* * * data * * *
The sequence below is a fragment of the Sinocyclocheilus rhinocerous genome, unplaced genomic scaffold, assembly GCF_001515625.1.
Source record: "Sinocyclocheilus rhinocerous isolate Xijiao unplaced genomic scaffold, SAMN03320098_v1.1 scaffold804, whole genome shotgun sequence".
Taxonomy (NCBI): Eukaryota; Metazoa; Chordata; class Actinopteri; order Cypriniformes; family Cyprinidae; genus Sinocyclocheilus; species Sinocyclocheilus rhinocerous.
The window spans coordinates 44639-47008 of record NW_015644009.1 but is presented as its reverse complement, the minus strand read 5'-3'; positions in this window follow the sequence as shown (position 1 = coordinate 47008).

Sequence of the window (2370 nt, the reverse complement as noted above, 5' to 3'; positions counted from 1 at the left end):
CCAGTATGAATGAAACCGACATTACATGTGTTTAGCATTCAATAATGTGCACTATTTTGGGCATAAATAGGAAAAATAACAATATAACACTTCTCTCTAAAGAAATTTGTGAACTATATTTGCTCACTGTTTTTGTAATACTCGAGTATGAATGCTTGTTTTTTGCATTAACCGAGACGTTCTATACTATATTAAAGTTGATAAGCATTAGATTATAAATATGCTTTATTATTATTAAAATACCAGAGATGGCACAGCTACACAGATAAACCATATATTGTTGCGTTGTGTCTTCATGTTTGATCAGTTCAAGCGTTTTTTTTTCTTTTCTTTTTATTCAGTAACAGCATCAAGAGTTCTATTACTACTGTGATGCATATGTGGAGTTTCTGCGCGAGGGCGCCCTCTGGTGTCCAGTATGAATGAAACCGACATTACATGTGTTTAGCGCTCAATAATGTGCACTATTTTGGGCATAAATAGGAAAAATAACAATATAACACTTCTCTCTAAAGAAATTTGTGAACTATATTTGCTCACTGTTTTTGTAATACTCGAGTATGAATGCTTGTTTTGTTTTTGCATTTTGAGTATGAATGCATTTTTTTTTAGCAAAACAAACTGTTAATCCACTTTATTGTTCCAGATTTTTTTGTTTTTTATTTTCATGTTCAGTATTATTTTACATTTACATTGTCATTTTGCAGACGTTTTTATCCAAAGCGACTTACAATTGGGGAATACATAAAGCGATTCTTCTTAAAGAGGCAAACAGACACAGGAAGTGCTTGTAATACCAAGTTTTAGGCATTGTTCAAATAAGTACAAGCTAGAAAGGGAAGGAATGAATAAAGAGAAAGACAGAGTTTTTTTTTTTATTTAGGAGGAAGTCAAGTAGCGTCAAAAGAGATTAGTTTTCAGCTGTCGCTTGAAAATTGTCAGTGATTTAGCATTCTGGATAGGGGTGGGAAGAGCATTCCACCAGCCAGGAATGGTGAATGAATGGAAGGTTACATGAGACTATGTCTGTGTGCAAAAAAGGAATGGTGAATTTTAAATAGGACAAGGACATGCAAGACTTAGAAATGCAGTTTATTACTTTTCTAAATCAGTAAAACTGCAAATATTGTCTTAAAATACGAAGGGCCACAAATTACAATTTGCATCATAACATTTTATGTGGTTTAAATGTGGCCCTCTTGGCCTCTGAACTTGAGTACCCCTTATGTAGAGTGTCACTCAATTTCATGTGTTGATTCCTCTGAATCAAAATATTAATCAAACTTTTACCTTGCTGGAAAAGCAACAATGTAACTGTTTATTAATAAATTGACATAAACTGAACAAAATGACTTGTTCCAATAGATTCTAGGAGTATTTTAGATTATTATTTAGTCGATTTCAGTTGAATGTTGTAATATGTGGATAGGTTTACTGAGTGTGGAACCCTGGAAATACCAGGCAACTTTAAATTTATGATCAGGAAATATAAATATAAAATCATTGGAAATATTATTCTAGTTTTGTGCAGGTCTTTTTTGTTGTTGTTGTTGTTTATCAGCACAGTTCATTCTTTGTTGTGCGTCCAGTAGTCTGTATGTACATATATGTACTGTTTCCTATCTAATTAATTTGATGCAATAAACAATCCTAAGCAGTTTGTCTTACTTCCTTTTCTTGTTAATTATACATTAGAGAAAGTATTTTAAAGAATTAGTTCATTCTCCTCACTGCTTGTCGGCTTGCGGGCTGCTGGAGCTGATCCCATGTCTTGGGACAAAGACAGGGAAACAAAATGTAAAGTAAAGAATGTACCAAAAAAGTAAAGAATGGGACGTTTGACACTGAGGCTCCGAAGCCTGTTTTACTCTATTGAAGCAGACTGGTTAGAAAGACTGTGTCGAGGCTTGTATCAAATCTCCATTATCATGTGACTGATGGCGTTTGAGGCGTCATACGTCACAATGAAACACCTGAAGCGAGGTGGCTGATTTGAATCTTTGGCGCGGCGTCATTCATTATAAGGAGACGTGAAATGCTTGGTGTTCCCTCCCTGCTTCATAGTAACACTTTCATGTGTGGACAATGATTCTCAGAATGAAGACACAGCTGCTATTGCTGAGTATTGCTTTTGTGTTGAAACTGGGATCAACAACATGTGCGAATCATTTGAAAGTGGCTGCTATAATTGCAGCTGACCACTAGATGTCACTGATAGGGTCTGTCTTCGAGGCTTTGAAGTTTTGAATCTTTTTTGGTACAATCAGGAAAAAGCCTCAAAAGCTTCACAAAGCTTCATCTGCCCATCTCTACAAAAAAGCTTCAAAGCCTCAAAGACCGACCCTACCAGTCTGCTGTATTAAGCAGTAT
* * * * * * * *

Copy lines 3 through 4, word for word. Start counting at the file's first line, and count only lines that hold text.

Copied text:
Taxonomy (NCBI): Eukaryota; Metazoa; Chordata; class Actinopteri; order Cypriniformes; family Cyprinidae; genus Sinocyclocheilus; species Sinocyclocheilus rhinocerous.
The window spans coordinates 44639-47008 of record NW_015644009.1 but is presented as its reverse complement, the minus strand read 5'-3'; positions in this window follow the sequence as shown (position 1 = coordinate 47008).